Wednesday, September 30

Seed tapes

Some people swear by seed tapes - biodegradable tape with specific (usually tiny or difficult to handle) seeds embedded at regular intervals to eliminate the need for thinning the sprouts. Commercial seed tapes can be expensive compared to loose seed, and are limited in varieties available - usually the most popular hybrids. Fortunately, seed tapes are easy to make.

Start by cutting strips of paper - we recycle grocery bags, food packaging, and other food-safe scraps. I like to keep the tapes narrow (1/2" to 1" wide), but you can make them any size you wish.

Mix a little flour and water to make a basic flour paste and dab the paste every so often along the tape. Set a ruler on your work surface for easy reference. Use the seed package "thin to xxx" measurement for the spacing of the seeds.

Place a seed on every spot of paste - if you keep the flour dots the same size as the seeds, you can save time by dusting the tape with seed and shaking off the excess for the next tape. Lightly press the seeds into the paste to ensure adhesion.

Allow the paste to dry, label, roll and store the seed tapes as you would other seed. At planting time, dig a furrow in the soil, unroll the tape (cutting to length if it is longer than your row) and cover with soil at the desired depth. Water well. The paper will rot away over time, and the seeds will sprout at the correct spacing.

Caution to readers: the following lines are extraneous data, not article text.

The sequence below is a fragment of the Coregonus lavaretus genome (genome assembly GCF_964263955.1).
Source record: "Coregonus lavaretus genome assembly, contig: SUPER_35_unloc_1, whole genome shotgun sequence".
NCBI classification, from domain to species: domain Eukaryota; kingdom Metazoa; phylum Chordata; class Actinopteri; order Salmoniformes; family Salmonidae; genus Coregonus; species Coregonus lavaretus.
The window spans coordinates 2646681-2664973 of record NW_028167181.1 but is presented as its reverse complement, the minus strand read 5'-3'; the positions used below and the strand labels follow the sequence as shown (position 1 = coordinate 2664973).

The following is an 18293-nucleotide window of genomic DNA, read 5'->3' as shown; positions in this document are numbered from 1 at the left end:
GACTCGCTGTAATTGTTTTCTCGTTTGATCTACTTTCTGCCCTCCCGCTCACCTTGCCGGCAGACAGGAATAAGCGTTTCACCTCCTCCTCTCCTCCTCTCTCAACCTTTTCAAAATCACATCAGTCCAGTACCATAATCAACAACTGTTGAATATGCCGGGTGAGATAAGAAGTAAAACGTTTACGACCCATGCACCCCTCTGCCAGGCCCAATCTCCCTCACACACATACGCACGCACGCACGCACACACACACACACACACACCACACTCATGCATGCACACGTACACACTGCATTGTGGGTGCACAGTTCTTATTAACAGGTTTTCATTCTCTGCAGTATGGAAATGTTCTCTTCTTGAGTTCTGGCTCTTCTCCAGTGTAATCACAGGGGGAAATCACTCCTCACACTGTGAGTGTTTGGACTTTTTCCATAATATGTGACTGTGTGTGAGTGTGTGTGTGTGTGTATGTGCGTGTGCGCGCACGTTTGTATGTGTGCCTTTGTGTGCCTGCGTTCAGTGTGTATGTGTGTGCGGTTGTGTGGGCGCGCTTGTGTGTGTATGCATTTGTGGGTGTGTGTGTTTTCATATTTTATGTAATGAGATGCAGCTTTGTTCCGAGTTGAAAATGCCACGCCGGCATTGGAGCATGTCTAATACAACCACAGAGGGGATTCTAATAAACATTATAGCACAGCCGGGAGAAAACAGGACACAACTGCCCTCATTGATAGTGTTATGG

What seeds are the best candidates for seed tapes?
  • row crops
  • small seeds
  • expensive seeds or those in limited quantity
  • direct-sow crops
How else can you use this technique?
  • Pre-set border plantings
  • Intersperse two types of lettuce or carrots for the same row to facilitate succession planting
  • Save time planting in spring - make tapes in the winter, then unroll, bury, and grow
  • Create a pattern or design of plants on a larger scale using the entire grocery bag or newspapers (avoid newsprint for food crops)
  • 'Plant-able' tags and cards for gifts or party favors
  • Paper flower bouquets that will grow
  • Container planting disks for herb collections
  • Garden gifts for children with colorful paper cutouts of vegetables to identify the seed
  • Allow persons with limited dexterity to plant seeds that are otherwise unmanageably small
I'll post more photos of the alternate projects as I get them done.

No comments: